The Evolution of OpenText

The BrainYard - Where collaborative minds congregate.

InformationWeek Staff, Contributor

December 22, 2005

7 Min Read

OpenText under the strategic leadership of Tom Jenkins has evolved from a document and archive management firm to a serious player in the collaboration space. With their new strategy we at Collaborative Strategies believe that they are a good vertical counterpoint to Microsoft’s horizontal play in this space.

I recently attended an “analyst day” at the OpenText LiveLinkup conference in Orlando in mid-November. Most of the management team from the Chairman (Tom Jenkins) to the head of sales spoke to a good sized group of analysts.  Based on what I heard and saw, I believe that OpenText is moving in the right direction given the current trends in the collaboration market.

Ease of Use

One of the big messages from John Shakelton the OpenText CEO was that he wanted to make it easy to buy, deploy, and use OpenText.  This fits with feedback we have had from a number of user organizations that we have interviewed over the last year. Most organizations prefer “easy” over “feature rich” (and not so easy). We have seen other vendors like SiteScape (who I talked about last month) also moving rapidly in this direction.

Dancing with Elephants

There are a number of “elephants” in the collaboration space, and Microsoft is one of them.  Rather then being on the dance floor with these behemoths, OpenText has wisley decided to work with Microsoft and add on to what they are currently offering. Microsoft is seen as a “horizontal” collaboration play. As it turns out, OpenText found that about 60% of their 20 million users also use Microsoft desktop applications and SAP. So OpenText did deals with both of these “elephants.”  To the features found in Microsoft desktop applications and SharePoint, OpenText offers a search engine, archiving engine, portlets and case management. Partnering with Microsoft gives OpenText access to the 800 million users of Microsoft desktop applications.

Go Vertical

OpenText’s real strength, and where we believe that they will not only survive, but thrive, is going after vertical markets and specific processes.  At OpenText they call that the focus on business applications, and industry solutions. They have created a 10 x10 matrix of the top verticals and top applications, and will select a number of these to partner on or implement.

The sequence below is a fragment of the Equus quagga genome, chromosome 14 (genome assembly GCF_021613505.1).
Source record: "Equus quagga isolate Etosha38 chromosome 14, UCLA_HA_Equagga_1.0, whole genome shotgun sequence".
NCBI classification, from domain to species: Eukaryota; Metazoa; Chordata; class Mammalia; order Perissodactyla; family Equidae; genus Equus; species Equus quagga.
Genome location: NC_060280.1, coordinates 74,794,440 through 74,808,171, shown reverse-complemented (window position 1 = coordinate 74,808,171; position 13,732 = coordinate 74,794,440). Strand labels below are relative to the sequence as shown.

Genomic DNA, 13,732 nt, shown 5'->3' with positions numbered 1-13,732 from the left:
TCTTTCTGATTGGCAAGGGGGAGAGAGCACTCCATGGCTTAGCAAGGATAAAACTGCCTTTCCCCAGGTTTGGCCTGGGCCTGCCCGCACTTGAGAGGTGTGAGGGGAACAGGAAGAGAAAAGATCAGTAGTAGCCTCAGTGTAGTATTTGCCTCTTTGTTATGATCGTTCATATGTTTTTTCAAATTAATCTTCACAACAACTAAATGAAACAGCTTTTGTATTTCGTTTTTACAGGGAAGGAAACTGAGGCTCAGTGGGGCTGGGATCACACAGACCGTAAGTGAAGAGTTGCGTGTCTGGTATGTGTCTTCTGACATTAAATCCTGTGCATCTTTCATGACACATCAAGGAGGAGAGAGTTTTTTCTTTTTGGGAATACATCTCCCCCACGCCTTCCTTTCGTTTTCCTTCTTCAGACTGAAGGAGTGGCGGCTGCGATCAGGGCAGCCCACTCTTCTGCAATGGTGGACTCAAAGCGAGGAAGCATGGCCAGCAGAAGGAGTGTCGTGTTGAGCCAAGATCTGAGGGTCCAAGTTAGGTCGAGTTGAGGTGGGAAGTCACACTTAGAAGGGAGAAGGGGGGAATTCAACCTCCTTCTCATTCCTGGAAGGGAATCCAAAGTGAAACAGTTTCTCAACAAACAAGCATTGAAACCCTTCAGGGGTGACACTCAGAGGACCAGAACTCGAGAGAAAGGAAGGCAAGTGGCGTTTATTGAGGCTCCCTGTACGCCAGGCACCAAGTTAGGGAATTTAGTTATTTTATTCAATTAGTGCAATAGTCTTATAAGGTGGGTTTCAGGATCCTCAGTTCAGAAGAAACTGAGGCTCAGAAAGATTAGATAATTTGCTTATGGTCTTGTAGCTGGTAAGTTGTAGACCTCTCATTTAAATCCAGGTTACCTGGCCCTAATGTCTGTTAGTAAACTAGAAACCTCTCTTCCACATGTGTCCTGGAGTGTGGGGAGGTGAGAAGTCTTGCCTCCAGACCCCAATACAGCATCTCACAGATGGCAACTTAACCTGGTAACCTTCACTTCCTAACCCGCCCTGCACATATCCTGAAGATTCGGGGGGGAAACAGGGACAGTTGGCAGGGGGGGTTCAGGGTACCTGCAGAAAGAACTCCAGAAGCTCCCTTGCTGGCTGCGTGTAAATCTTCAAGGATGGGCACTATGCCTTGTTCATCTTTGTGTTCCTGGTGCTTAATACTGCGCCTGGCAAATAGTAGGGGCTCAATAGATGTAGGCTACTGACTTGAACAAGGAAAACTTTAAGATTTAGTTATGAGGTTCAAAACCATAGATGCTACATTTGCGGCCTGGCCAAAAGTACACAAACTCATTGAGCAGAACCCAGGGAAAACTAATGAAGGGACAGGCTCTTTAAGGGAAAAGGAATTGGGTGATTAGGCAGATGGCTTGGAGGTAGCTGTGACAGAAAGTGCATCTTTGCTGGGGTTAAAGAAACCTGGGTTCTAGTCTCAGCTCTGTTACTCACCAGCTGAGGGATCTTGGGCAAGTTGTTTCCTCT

OpenText has done an excellent job of “going vertical” over the last few years and have partnered for such applications as: Community of practice for Government, or partnering with FrontRange Systems for Oil and Gas Exploration applications.

In our recently released RTC 2006 report ( we believe that by 2008 there will only be a few major colloboration players (elephants) left and all the other vendors in this space will either: be acquired, go out of business, or move into specific vertical and process niches that they can defend.

For OpenText what this means is that they are building applications on top of both Microsoft and SAP (Levels 2 and 3) for specific verticals and processes.

This change has been so pervasive at OpenText that they have re-organized the compay to reflect this new strategy.  They have put sales support and professional services (all revenue generating areas) under one person (yet to be named).  The other two groups are: Product development, and product marketing.

One of the areas they have focused the most attention on with partners like Deloite is SOX compliance.  Working with Deloite they found that 80% of customers use the same compliance process, with 20 % customization for that particular organization. OpenText which is about $400 M in revenues this year will be looking for some small acquistions this year to add specific SOX expertise to the team.

John Kirkham (based in the UK) is currently running the sales team. For the last year about 55% of sales are in Europe. OpenText is also trying to consolidate its executive team into its Chicago and Waterloo (Canada) offices. This seems very contrary for a company that sells collaborative tools, currently they have executives spread over almost 50 different offices.